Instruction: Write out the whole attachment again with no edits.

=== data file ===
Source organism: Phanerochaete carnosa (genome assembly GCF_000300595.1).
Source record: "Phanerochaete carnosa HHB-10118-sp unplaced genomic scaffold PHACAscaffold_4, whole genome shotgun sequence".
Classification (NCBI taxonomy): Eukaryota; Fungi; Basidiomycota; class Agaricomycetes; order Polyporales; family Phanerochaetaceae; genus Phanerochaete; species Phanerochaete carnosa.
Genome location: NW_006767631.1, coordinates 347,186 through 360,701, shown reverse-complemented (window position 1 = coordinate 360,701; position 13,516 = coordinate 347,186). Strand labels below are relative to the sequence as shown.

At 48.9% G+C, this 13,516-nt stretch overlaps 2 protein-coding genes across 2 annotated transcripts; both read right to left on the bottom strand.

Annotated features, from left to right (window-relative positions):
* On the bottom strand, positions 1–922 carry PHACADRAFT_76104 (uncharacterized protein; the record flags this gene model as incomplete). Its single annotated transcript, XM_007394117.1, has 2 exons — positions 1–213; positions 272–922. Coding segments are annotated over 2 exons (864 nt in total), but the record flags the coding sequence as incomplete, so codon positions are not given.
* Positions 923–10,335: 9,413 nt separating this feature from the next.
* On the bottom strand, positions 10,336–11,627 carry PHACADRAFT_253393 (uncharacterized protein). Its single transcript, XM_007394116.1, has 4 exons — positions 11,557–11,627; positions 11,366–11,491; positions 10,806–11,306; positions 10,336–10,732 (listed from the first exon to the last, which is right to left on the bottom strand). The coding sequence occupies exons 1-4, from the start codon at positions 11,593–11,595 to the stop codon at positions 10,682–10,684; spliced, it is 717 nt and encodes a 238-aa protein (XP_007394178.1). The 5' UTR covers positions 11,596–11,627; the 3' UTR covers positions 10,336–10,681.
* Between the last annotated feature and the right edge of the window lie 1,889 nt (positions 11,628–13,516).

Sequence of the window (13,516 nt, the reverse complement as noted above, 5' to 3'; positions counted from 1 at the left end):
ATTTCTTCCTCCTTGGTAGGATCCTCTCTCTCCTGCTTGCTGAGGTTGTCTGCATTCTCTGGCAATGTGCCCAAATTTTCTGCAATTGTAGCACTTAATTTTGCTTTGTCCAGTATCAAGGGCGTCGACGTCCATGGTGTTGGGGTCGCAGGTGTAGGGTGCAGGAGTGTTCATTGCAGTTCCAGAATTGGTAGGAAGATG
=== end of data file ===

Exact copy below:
Source organism: Phanerochaete carnosa (genome assembly GCF_000300595.1).
Source record: "Phanerochaete carnosa HHB-10118-sp unplaced genomic scaffold PHACAscaffold_4, whole genome shotgun sequence".
Classification (NCBI taxonomy): Eukaryota; Fungi; Basidiomycota; class Agaricomycetes; order Polyporales; family Phanerochaetaceae; genus Phanerochaete; species Phanerochaete carnosa.
Genome location: NW_006767631.1, coordinates 347,186 through 360,701, shown reverse-complemented (window position 1 = coordinate 360,701; position 13,516 = coordinate 347,186). Strand labels below are relative to the sequence as shown.

At 48.9% G+C, this 13,516-nt stretch overlaps 2 protein-coding genes across 2 annotated transcripts; both read right to left on the bottom strand.

Annotated features, from left to right (window-relative positions):
* On the bottom strand, positions 1–922 carry PHACADRAFT_76104 (uncharacterized protein; the record flags this gene model as incomplete). Its single annotated transcript, XM_007394117.1, has 2 exons — positions 1–213; positions 272–922. Coding segments are annotated over 2 exons (864 nt in total), but the record flags the coding sequence as incomplete, so codon positions are not given.
* Positions 923–10,335: 9,413 nt separating this feature from the next.
* On the bottom strand, positions 10,336–11,627 carry PHACADRAFT_253393 (uncharacterized protein). Its single transcript, XM_007394116.1, has 4 exons — positions 11,557–11,627; positions 11,366–11,491; positions 10,806–11,306; positions 10,336–10,732 (listed from the first exon to the last, which is right to left on the bottom strand). The coding sequence occupies exons 1-4, from the start codon at positions 11,593–11,595 to the stop codon at positions 10,682–10,684; spliced, it is 717 nt and encodes a 238-aa protein (XP_007394178.1). The 5' UTR covers positions 11,596–11,627; the 3' UTR covers positions 10,336–10,681.
* Between the last annotated feature and the right edge of the window lie 1,889 nt (positions 11,628–13,516).

Sequence of the window (13,516 nt, the reverse complement as noted above, 5' to 3'; positions counted from 1 at the left end):
ATTTCTTCCTCCTTGGTAGGATCCTCTCTCTCCTGCTTGCTGAGGTTGTCTGCATTCTCTGGCAATGTGCCCAAATTTTCTGCAATTGTAGCACTTAATTTTGCTTTGTCCAGTATCAAGGGCGTCGACGTCCATGGTGTTGGGGTCGCAGGTGTAGGGTGCAGGAGTGTTCATTGCAGTTCCAGAATTGGTAGGAAGATG